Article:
Survey shows primary care physicians not ready for next COVID-19 surge

July 9, 2020
Keith A. Reynolds

More than a third of respondents say they are not ready.

More than one third of primary care physicians in the U.S. are not ready for another wave of COVID-19, according to a survey.

The survey is the 15th part of a series by The Larry A. Green Center, the Primary Care Collaborative, and 3rd Conversation aimed at gauging how the COVID-19 coronavirus pandemic has impacted primary care physicians. It found that more than 30 percent of respondents say that their practices feel unready or spent from the demands of the pandemic, while more than 40 percent say they are not ready for another wave of the disease.

Personal protective equipment (PPE) shortages continue to plague practices as 45 percent of respondents report that they are out of PPE, while 61 percent report that they are reusing it, according to the survey.

“While new federal, state and health plan virtual health policies have helped primary care, these turn out to be necessary, but not sufficient support,” Ann Greiner, president and CEO of the Primary Care Collaborative, says in a news release. “These policies should absolutely not sunset. Plus, more financial support from the Provider Relief Fund is needed as is testing and PPE. You can draw a straight line between lack of primary care support and bad patient outcomes, particularly for patients of color.”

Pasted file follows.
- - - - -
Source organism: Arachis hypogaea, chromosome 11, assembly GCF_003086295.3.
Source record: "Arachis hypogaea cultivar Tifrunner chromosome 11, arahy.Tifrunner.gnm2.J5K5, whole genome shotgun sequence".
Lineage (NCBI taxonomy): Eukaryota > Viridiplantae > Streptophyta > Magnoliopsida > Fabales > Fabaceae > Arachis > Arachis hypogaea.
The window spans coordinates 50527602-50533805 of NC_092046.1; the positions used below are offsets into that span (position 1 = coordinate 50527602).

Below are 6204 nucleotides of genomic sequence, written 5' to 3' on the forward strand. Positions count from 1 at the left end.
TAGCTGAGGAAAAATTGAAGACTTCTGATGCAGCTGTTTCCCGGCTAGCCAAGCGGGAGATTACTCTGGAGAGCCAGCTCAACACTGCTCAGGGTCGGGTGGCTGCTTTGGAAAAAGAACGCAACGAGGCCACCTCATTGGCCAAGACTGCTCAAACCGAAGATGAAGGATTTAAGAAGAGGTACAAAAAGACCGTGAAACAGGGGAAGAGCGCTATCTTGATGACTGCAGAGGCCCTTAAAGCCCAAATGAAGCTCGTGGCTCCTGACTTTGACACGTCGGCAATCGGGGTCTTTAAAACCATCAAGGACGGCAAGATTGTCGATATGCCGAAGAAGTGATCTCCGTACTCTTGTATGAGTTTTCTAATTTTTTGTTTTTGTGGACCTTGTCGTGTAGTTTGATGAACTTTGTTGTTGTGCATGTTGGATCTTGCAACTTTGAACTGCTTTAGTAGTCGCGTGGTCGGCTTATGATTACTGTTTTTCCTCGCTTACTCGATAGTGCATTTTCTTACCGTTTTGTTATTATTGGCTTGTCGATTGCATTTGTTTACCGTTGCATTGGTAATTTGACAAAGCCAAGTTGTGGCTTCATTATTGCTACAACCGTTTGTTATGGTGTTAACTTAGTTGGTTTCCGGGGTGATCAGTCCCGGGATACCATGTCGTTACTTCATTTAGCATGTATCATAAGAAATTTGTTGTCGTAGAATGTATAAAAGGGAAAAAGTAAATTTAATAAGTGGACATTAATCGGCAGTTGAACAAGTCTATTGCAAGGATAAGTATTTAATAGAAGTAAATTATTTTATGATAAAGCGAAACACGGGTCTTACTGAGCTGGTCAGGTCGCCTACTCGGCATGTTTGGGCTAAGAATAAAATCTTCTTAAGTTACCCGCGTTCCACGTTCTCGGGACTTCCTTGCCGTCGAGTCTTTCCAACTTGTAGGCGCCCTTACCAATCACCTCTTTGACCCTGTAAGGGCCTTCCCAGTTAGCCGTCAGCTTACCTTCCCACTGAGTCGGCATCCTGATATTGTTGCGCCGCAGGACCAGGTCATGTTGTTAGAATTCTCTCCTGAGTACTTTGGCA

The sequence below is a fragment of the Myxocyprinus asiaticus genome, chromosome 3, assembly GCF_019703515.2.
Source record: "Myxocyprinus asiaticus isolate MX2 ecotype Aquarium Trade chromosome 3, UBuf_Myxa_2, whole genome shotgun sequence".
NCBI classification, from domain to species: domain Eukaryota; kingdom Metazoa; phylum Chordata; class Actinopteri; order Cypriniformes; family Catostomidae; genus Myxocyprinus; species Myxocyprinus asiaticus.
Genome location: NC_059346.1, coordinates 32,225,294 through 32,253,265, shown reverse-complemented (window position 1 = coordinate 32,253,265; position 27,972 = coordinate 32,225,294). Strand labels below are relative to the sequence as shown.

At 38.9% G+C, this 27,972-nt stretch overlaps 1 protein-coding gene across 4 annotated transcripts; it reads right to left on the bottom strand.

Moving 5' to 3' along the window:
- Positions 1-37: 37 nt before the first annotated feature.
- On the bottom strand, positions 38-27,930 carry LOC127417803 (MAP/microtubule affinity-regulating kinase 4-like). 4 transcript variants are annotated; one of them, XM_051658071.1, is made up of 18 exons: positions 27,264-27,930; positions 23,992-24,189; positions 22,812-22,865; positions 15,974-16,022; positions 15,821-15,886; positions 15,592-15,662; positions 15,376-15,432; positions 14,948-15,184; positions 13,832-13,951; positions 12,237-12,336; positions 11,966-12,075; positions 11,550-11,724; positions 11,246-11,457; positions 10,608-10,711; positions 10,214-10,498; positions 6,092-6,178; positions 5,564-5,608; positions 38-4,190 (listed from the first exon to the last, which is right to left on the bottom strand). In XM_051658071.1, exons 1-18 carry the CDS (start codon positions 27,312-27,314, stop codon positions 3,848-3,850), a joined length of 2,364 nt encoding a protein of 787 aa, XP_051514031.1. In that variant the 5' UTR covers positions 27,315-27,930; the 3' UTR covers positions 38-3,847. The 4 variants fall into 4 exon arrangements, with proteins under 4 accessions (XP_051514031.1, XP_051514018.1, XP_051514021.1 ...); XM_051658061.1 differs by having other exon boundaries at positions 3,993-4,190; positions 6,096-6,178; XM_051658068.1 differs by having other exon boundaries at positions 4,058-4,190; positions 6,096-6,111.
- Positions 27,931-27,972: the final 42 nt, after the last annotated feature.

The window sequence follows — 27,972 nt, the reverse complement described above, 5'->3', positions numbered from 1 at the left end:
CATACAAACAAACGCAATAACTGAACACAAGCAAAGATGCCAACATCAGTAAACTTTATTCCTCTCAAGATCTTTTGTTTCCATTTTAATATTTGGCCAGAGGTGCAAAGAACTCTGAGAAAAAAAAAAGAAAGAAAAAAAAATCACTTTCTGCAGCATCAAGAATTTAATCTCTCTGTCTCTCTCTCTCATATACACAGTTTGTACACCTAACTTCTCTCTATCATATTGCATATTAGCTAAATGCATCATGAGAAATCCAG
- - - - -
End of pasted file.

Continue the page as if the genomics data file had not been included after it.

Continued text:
Cash is also a factor in practice distress as less than 50 percent of respondents report they have enough cash on hand to stay open and one third say they have laid off or furloughed staff within the past four weeks. Compounding this issue, 53 percent of respondents say their patients are not scheduling well visits or chronic care visits despite their availability in the practice, the survey says.

Adding to primary care physicians’ stress, about 70 percent of respondents say they are not ready for reduced or terminated payment for audio and video visits which the Centers for Medicare & Medicaid Services (CMS) will terminate when the national emergency is declared over unless Congress intervenes, the survey says.

“Primary care is holding on by a thread as our country faces a surge in COVID-19 cases,” Christine Bechtel, patient advocate and co-founder of 3rd Conversation, says in the release. “Anyone – whether a policy maker, an insurer or patient – should be totally alarmed. This surge is a preview of what’s to come during the impending second wave, and this data tells us that we are in deep trouble. I don’t know how much longer we can shout at the wind, but I’ll say it again -- health care is only going to get more expensive and less available from here on out, unless policy makers and insurers act fast to prevent even larger economic and health catastrophes resulting from the imminent collapse of primary care.”